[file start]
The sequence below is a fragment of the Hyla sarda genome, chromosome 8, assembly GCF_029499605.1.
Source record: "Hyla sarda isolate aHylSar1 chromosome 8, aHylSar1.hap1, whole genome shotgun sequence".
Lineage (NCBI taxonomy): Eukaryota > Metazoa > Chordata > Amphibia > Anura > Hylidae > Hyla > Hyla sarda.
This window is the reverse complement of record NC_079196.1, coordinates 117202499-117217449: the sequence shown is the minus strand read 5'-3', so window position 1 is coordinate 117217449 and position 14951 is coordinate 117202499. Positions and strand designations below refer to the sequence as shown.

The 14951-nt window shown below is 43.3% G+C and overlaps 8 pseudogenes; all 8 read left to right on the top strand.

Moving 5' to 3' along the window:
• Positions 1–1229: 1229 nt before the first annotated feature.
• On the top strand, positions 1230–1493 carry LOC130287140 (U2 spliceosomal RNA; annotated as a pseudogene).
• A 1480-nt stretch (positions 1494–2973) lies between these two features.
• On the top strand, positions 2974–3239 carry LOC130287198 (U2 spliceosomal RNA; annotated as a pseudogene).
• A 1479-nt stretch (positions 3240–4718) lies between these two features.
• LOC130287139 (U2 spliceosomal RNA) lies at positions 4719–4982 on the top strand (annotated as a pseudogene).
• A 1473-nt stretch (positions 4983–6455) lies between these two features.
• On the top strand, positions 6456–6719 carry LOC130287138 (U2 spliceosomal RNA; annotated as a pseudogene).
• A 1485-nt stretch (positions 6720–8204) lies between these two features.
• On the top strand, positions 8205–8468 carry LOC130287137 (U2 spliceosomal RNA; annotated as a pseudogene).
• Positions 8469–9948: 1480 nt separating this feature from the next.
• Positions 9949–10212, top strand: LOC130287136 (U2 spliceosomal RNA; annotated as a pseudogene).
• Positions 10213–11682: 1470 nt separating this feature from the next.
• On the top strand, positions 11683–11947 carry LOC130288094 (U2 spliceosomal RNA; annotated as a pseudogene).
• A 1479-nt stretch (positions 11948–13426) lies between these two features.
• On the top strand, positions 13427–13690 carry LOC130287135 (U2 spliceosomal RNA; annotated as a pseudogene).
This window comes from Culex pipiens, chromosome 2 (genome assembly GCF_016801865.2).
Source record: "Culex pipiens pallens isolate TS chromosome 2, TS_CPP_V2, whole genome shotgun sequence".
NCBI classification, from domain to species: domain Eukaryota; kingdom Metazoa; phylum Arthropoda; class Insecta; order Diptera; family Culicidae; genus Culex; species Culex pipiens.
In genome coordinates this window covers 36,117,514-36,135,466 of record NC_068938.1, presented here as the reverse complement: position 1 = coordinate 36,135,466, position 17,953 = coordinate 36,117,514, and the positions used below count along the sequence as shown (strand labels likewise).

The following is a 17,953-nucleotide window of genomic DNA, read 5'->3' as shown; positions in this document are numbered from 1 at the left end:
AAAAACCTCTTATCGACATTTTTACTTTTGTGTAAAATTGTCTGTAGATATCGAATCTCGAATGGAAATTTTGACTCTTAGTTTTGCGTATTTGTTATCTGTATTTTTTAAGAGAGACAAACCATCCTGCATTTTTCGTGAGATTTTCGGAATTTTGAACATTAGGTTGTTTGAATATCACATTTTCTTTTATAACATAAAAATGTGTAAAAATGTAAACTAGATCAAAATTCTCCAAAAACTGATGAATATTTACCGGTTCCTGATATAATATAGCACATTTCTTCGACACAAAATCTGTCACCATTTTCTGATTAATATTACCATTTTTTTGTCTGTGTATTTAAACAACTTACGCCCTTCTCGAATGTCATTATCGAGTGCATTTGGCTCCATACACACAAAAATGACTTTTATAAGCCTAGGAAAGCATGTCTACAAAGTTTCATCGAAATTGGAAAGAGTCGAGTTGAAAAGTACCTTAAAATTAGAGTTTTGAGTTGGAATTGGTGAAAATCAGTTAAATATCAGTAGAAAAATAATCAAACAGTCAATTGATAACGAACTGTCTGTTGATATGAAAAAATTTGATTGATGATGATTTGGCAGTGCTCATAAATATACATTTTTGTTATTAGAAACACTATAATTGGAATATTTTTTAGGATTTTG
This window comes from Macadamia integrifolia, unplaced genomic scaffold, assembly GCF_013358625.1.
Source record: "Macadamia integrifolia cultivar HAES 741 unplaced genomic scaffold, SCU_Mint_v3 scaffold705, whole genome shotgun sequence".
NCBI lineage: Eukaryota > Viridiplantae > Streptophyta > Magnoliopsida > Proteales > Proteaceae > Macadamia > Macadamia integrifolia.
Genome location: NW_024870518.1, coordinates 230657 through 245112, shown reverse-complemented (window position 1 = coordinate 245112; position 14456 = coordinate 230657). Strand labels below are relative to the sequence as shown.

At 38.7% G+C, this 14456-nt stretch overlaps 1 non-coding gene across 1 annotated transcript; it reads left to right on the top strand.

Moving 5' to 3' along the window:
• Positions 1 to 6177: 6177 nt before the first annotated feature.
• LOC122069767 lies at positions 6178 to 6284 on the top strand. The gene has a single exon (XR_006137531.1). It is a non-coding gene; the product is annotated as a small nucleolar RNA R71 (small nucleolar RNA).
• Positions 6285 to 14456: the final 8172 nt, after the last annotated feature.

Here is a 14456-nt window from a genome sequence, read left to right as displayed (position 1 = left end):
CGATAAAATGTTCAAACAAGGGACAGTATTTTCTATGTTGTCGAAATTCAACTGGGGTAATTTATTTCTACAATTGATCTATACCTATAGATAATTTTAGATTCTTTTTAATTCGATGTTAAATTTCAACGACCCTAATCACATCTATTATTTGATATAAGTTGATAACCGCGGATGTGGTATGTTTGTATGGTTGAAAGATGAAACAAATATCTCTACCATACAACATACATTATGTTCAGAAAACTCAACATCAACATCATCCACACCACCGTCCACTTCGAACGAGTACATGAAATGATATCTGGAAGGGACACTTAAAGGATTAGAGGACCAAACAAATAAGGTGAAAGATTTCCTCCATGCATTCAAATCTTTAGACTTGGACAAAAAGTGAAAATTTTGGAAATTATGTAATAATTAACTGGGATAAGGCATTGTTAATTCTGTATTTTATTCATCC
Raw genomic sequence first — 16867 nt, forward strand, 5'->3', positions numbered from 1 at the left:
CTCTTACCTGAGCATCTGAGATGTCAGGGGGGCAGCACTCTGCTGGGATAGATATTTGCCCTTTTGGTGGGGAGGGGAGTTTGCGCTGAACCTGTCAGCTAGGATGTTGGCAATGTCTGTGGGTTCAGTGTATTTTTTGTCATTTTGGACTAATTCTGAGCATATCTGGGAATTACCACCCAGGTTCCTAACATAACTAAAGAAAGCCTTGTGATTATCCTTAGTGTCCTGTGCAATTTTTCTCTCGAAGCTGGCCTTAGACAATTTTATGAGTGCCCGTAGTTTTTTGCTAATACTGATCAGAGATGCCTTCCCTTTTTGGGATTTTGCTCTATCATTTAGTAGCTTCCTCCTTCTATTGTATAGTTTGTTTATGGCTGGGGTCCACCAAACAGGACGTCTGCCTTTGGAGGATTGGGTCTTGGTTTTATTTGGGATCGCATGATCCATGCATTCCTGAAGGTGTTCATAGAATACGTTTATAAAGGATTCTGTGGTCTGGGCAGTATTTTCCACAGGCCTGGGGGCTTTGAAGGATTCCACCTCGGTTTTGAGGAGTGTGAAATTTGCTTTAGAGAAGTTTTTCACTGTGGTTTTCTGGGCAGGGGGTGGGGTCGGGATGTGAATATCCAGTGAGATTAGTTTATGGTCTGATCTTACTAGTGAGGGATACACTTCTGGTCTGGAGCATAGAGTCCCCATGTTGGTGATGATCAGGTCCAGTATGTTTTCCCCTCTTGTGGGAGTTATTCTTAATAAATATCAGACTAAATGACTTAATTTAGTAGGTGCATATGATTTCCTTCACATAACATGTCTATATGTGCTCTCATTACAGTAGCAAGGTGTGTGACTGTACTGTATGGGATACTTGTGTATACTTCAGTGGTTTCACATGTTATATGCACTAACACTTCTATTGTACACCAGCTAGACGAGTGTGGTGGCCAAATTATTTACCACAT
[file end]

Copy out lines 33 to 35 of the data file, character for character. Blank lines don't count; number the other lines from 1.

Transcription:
At 38.7% G+C, this 14456-nt stretch overlaps 1 non-coding gene across 1 annotated transcript; it reads left to right on the top strand.

Moving 5' to 3' along the window:
• Positions 1 to 6177: 6177 nt before the first annotated feature.